“The totality of these relations of production constitutes the economic structure of society, the real foundation, on which arises a legal and political superstructure and to which correspond definite forms of social consciousness. The mode of production of material life conditions the general process of social, political and intellectual life. It is not the consciousness of men that determines their existence, but their social existence that determines their consciousness… The changes in the economic foundation lead sooner or later to the transformation of the whole immense superstructure. In studying such transformations it is always necessary to distinguish between the material transformation of the economic conditions of production, which can be determined with the precision of natural science, and the legal, political, religious, artistic or philosophic―in short, ideological forms in which men become conscious of this conflict and fight it out.” (Marx et al., 1995: p. 32) .
Marx developed a scientific elaboration about the dialectic relationship between the productive forces and productive relationship, as long with base and superstructure, which represents a typical generalization on elements of historical materialism.
2. Historical Materialism Is the Premise for Using the Idea of Justice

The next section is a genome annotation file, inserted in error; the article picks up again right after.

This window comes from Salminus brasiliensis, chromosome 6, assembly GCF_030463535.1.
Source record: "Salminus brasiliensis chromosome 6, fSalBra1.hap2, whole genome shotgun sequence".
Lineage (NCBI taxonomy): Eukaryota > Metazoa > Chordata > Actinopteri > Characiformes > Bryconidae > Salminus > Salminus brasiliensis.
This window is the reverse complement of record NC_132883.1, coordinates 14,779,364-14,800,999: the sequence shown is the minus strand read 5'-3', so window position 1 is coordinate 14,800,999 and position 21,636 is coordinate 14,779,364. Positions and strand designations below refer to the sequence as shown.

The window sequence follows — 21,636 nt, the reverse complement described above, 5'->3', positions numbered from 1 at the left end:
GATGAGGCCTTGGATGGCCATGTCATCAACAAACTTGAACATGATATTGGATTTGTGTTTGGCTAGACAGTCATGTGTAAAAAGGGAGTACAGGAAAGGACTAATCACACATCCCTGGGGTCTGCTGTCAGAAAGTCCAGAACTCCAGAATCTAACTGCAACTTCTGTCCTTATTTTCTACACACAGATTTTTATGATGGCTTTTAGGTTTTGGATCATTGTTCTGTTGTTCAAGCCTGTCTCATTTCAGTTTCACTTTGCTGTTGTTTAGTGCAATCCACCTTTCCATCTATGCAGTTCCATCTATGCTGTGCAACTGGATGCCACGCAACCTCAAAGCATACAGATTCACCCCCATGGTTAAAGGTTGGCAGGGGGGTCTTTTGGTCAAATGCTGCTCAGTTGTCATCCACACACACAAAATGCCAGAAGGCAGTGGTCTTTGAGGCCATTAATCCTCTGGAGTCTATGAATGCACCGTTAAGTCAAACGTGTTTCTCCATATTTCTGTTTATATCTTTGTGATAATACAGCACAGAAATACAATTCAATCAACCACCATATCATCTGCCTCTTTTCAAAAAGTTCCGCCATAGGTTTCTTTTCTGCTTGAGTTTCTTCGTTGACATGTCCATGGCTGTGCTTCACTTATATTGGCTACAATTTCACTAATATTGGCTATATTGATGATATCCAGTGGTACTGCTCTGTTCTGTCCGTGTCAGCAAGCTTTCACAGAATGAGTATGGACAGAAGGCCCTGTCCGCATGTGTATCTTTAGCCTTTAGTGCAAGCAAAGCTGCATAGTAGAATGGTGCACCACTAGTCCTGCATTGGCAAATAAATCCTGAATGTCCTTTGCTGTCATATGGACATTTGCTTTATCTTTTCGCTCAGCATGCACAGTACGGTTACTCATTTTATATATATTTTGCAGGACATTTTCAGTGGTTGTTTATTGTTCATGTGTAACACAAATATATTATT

Nielsen believes that “to eliminate the class itself” is the pre-condition and foundation of completely social justice. He points out “only when the class society is completely overcame”, can the surface and actual inequality in politics, law, society and economy be eliminated, according to Marx’s view that “all the political and social inequality caused by the class differences would perish with the elimination of those differences” (Marx et al., 2009: p. 442) . Nielsen disagrees anti-moralism to put the class interests against morality and justice, and he claims the idea of justice is “the essential part of Marx’s overall social theory, which accords with his theory of revolutionary struggle greatly” (Nielsen, 1989: p. 62) . It does not mean that we have to try everything to avoid evaluating socialism or capitalism with the idea of justice, if we insist on the theory of class interests. We can morally and justly criticize capitalism based on the theory of class interests and the revolutionary practice (Nielsen, 1988: pp. 212-234) . Nielsen goes deep into capitalist economic structure and class structure to explore the roots which have influences on actual equality with class analysis of historical materialism: class differentiation (Yu, 2013: pp. 48-54) , breaking through the narrow field of capitalist political liberation.